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Evidence for spatio-temporal selectivity in attentional modulation of the motion aftereffect

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image of Spatial Vision
For more content, see Multisensory Research and Seeing and Perceiving.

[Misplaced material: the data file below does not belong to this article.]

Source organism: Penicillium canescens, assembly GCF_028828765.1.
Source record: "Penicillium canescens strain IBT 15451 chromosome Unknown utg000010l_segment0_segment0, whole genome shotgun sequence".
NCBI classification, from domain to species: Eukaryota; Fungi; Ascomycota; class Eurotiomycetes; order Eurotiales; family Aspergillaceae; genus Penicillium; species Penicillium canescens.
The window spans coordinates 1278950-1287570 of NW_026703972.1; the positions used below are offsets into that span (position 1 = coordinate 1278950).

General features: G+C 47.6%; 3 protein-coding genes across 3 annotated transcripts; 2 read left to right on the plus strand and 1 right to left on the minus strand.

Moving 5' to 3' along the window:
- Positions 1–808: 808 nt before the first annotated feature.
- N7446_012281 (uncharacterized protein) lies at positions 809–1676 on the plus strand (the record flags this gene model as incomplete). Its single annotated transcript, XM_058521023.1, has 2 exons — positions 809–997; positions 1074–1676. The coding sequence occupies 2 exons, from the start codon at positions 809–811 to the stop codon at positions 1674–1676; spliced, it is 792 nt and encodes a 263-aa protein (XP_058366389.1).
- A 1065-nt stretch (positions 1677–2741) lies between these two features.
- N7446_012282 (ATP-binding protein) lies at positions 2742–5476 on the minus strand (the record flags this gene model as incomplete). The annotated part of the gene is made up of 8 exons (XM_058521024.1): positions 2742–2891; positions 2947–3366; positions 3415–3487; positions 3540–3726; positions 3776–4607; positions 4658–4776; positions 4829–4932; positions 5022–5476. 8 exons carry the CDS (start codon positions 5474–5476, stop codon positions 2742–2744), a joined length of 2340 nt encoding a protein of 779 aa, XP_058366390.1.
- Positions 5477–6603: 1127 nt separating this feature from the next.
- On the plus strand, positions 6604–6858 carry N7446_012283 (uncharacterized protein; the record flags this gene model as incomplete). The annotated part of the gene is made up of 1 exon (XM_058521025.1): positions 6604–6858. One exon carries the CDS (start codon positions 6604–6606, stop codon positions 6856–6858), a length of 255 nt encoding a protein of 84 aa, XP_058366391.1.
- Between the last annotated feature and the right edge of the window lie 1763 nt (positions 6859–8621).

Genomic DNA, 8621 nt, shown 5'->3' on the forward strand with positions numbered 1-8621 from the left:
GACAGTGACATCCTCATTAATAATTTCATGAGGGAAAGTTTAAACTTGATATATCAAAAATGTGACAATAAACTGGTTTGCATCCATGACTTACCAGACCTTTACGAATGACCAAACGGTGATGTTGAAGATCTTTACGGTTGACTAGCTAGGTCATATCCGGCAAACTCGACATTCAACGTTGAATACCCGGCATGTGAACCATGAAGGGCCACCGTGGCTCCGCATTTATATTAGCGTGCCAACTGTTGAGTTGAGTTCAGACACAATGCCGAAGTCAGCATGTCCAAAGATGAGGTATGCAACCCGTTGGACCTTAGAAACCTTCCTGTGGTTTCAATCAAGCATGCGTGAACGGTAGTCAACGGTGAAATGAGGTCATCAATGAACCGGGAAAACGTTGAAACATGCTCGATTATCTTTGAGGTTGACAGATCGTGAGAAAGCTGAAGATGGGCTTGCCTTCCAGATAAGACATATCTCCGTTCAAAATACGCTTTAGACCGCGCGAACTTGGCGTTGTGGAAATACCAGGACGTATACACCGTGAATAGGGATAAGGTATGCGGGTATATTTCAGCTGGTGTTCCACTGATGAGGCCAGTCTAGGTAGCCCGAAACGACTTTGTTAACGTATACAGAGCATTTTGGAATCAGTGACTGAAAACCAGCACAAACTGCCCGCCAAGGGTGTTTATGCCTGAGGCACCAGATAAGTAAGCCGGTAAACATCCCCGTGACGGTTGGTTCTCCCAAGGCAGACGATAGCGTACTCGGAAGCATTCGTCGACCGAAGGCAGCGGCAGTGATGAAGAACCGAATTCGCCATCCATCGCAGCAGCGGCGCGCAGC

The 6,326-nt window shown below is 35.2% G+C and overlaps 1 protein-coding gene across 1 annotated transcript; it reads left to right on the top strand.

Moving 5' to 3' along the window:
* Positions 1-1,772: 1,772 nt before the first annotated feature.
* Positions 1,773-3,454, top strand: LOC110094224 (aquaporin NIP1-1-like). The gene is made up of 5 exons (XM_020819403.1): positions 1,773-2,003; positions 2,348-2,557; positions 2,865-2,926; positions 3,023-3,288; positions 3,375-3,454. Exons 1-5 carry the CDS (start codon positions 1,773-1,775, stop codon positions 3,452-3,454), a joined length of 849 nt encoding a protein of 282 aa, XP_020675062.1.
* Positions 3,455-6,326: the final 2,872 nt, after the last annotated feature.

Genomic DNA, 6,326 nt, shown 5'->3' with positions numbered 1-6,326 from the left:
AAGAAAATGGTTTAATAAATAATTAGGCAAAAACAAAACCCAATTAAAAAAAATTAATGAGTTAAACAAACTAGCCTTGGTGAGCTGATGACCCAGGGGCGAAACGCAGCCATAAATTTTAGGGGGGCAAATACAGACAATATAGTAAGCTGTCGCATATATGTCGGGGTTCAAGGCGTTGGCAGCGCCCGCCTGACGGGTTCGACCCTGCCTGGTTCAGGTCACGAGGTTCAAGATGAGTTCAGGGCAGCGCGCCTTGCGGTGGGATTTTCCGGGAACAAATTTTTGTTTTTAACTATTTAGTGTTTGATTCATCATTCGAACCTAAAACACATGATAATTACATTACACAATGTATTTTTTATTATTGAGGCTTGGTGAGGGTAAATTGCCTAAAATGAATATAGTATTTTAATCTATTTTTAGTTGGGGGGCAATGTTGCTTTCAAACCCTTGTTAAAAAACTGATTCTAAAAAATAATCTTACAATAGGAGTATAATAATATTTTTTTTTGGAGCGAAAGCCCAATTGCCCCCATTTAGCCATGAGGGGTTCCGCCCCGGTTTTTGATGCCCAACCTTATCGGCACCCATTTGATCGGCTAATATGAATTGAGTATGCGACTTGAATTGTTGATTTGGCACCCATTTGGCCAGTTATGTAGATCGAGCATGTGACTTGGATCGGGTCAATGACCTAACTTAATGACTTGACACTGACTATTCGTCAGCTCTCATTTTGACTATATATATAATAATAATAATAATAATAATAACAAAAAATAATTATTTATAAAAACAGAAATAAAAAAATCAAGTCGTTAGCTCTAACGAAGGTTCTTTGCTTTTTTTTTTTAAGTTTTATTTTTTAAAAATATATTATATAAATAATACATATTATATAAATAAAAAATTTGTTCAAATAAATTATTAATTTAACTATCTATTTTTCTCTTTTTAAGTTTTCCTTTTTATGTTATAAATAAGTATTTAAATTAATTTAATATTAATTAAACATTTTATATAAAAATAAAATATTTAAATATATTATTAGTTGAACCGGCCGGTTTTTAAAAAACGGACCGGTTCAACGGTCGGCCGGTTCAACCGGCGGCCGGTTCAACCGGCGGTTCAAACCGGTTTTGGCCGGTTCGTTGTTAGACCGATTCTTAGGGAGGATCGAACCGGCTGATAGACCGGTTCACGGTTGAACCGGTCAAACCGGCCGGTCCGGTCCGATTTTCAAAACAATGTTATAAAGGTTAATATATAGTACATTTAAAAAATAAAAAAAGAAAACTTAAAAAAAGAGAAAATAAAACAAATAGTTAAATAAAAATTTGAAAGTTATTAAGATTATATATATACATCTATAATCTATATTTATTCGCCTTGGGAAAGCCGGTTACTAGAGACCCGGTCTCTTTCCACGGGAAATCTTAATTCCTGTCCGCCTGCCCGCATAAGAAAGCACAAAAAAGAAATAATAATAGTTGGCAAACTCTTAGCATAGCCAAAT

An ignored region of the visual field might be monitored by an intermittent full visual analysis or by a more continuous but restricted analysis. We investigated which type of process is more likely in early vision by studying the effects of diverting attention on adaptation to a range of spatial (0.5, 2, 4, and 6 c/deg) and temporal (1.5 and 10 Hz) frequencies. During adaptation, subjects either fixated an unchanging digit (normal attention), or named the sequence of changing digits which formed the fixation point (diverted). The test field was always a static version of the adapting field, and the strength of adaptation was measured through the velocity and duration of subsequent Motion Aftereffects (MAEs). When attention during adaptation was normal, MAE durations rose with spatial frequency for the 1.5 Hz stimuli, and declined with spatial frequency for the 10 Hz stimuli. When attention was diverted from the 10 Hz stimuli, MAE durations and velocities fell by a similar amount at all spatial frequencies. However, for the 1.5 Hz stimuli, the effects of diversion were very small at 0.5 c/deg, and rose progressively with spatial frequency, so that MAE reductions were largest at 6 c/deg. It appears that diversion hardly affects the encoding of coarse, slow stimuli, but attenuates the encoding of finer and/or faster stimuli. This is consistent with the idea that during diversion the visual system monitors the scene continuously, but over a restricted range of spatial and temporal scales.


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